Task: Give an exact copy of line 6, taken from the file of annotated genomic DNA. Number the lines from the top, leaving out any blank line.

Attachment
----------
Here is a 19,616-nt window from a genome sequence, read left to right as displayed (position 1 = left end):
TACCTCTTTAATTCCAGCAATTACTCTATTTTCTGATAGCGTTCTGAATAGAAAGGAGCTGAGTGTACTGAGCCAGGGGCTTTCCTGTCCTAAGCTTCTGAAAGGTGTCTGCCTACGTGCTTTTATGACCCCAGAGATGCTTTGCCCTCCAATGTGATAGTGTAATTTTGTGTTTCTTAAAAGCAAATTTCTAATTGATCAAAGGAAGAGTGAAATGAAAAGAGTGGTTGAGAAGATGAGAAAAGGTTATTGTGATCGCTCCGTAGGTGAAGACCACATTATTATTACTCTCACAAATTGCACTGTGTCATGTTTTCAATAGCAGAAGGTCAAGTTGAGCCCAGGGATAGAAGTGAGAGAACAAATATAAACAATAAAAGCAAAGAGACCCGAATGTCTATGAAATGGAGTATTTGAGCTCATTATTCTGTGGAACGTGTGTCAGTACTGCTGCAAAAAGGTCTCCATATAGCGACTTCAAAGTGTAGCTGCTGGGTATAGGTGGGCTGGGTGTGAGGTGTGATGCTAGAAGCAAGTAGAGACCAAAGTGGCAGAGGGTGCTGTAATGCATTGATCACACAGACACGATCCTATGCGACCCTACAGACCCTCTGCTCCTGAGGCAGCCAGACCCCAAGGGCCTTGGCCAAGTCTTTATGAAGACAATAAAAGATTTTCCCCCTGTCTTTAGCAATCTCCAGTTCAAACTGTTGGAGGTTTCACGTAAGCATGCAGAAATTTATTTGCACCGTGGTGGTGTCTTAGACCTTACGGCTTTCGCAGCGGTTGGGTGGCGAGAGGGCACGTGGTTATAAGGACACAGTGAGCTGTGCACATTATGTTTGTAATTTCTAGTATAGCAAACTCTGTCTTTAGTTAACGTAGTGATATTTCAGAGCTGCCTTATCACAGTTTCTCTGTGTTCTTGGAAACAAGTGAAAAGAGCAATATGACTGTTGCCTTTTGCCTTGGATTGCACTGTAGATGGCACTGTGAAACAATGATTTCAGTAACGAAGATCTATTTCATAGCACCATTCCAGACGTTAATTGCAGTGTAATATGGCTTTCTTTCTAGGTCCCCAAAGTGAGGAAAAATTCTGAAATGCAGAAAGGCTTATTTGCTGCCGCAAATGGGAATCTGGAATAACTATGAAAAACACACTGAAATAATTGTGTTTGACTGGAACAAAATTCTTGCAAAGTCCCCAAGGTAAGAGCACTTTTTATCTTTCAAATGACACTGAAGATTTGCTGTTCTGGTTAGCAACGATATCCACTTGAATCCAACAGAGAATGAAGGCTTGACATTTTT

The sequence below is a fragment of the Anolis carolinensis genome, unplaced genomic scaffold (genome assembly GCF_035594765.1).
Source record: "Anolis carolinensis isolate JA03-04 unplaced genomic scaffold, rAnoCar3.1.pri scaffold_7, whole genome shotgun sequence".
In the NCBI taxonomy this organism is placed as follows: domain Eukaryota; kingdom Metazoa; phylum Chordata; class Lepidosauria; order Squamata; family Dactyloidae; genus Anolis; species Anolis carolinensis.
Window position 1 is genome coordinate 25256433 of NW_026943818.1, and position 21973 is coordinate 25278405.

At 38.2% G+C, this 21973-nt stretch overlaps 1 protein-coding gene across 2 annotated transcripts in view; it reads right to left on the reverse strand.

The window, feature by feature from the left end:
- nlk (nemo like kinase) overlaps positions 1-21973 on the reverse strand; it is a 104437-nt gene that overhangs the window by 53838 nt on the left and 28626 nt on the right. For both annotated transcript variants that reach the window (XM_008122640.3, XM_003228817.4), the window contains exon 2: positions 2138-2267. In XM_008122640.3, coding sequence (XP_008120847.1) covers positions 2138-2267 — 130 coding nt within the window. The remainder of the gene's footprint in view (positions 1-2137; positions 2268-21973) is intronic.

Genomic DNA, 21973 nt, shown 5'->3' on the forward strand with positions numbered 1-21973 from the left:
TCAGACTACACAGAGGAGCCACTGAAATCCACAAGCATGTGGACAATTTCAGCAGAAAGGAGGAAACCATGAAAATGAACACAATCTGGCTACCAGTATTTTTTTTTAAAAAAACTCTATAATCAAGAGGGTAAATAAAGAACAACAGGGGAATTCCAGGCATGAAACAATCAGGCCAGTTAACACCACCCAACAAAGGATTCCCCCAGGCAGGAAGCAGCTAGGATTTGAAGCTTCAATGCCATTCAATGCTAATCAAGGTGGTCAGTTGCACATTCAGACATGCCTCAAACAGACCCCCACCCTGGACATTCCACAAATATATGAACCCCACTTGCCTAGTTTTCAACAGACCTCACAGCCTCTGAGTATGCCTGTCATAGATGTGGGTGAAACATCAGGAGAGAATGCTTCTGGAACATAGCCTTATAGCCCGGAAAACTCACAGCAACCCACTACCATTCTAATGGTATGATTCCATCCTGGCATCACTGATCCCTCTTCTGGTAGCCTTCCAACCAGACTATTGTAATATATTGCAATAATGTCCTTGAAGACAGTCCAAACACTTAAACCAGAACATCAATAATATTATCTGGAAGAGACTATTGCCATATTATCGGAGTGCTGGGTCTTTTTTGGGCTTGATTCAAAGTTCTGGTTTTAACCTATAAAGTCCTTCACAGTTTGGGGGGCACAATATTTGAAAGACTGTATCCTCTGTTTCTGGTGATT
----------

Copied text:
Window position 1 is genome coordinate 25256433 of NW_026943818.1, and position 21973 is coordinate 25278405.